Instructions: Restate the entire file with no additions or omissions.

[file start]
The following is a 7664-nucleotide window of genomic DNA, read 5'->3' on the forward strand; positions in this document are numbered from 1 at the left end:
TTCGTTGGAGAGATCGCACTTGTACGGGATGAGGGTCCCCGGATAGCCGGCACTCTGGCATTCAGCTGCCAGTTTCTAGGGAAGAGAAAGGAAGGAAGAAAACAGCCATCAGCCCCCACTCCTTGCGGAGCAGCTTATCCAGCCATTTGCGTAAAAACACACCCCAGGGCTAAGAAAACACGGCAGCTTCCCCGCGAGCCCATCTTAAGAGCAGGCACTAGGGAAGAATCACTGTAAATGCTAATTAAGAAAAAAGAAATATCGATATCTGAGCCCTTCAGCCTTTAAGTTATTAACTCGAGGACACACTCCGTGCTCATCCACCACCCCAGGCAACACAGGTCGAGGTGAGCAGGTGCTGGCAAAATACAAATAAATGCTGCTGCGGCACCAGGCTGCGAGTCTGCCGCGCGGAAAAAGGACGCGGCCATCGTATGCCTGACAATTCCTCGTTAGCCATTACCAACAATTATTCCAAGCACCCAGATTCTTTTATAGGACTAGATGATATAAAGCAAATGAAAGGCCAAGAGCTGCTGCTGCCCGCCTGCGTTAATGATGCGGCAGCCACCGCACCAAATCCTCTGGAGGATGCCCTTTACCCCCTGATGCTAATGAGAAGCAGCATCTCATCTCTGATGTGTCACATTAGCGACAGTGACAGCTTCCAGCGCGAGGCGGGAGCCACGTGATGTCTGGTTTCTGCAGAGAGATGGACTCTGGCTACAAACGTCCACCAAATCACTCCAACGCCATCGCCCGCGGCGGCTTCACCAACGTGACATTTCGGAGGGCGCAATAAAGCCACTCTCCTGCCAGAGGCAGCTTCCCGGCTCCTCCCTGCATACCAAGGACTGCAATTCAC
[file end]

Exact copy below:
The following is a 7664-nucleotide window of genomic DNA, read 5'->3' on the forward strand; positions in this document are numbered from 1 at the left end:
TTCGTTGGAGAGATCGCACTTGTACGGGATGAGGGTCCCCGGATAGCCGGCACTCTGGCATTCAGCTGCCAGTTTCTAGGGAAGAGAAAGGAAGGAAGAAAACAGCCATCAGCCCCCACTCCTTGCGGAGCAGCTTATCCAGCCATTTGCGTAAAAACACACCCCAGGGCTAAGAAAACACGGCAGCTTCCCCGCGAGCCCATCTTAAGAGCAGGCACTAGGGAAGAATCACTGTAAATGCTAATTAAGAAAAAAGAAATATCGATATCTGAGCCCTTCAGCCTTTAAGTTATTAACTCGAGGACACACTCCGTGCTCATCCACCACCCCAGGCAACACAGGTCGAGGTGAGCAGGTGCTGGCAAAATACAAATAAATGCTGCTGCGGCACCAGGCTGCGAGTCTGCCGCGCGGAAAAAGGACGCGGCCATCGTATGCCTGACAATTCCTCGTTAGCCATTACCAACAATTATTCCAAGCACCCAGATTCTTTTATAGGACTAGATGATATAAAGCAAATGAAAGGCCAAGAGCTGCTGCTGCCCGCCTGCGTTAATGATGCGGCAGCCACCGCACCAAATCCTCTGGAGGATGCCCTTTACCCCCTGATGCTAATGAGAAGCAGCATCTCATCTCTGATGTGTCACATTAGCGACAGTGACAGCTTCCAGCGCGAGGCGGGAGCCACGTGATGTCTGGTTTCTGCAGAGAGATGGACTCTGGCTACAAACGTCCACCAAATCACTCCAACGCCATCGCCCGCGGCGGCTTCACCAACGTGACATTTCGGAGGGCGCAATAAAGCCACTCTCCTGCCAGAGGCAGCTTCCCGGCTCCTCCCTGCATACCAAGGACTGCAATTCAC